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Autonomous cars may still need billions of miles of test driving

Automakers have been touting self-driving cars as the solution to traffic congestion and high auto accident rates, yet a report from the Rand Corporation suggests that manufacturers are neglecting safety in their rush to introduce the cars to the public. New York residents may remember how an Uber self-driving car struck and killed a pedestrian in Arizona in March 2018. The vehicles have yet to completely prove their reliability.

The report states that it may take millions or billions of miles of test driving before autonomous vehicles prove their readiness for the road. For the existing fleet of such vehicles, it may take decades or possibly centuries to complete rigorous testing.

Waymo has completed the most extensive testing of any self-driving car tech company: 10 million miles of test driving in the real world and 7 billion miles of testing using simulation technology. Rand suggests this is still not enough. Variables like weather, road conditions, pedestrian behaviors, traffic flow and different types of street lights must be taken into account. One company, Nvidia, has announced a simulation platform that may be able to meet Rand's demand for a rigorous testing regime. The platform is called Drive Constellation and can create thousands of scenarios involving all of the variables mentioned above and much more.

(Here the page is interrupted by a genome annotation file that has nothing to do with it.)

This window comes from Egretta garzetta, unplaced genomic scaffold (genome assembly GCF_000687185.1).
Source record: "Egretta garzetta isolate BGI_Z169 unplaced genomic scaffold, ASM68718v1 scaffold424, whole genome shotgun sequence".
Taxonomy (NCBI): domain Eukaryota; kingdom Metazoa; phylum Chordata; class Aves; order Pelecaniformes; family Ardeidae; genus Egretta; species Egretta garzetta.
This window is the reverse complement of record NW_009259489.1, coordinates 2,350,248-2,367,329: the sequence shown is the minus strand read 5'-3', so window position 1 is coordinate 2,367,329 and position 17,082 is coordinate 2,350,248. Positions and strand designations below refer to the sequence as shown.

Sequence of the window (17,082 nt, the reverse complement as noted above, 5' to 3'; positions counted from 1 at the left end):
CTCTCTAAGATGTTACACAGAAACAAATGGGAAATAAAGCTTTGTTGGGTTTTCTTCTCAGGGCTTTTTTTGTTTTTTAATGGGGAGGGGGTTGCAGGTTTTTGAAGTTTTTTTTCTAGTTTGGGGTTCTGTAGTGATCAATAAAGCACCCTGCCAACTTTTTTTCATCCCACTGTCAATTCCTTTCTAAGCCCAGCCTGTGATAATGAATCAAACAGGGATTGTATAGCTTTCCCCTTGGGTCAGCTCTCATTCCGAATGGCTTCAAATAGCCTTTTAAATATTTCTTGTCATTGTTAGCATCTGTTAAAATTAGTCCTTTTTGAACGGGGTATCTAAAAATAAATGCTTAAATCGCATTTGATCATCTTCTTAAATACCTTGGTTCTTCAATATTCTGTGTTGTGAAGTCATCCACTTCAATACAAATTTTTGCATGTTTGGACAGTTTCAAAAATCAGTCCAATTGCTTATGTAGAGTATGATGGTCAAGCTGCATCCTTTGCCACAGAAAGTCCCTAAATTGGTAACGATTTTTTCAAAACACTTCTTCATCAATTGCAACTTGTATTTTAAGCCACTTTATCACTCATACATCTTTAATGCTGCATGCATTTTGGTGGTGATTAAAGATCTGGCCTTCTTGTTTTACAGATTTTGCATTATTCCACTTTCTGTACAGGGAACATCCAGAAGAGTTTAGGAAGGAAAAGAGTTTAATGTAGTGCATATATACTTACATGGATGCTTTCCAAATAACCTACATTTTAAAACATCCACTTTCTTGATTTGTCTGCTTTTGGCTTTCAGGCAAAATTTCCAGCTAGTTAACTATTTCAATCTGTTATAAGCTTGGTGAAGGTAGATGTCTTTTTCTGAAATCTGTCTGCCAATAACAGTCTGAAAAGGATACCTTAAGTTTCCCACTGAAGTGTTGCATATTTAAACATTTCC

Though car crashes with self-driving vehicles are still rare, they do not take away victims' right to seek compensation for their economic and non-economic losses. Determining liability in such crashes can be hard, which is why victims may want a lawyer to evaluate the case. As New York is a no-fault state, victims can only file a personal injury claim if the crash led to serious, permanent injuries or death. With a lawyer's help, victims may aim for a reasonable settlement.

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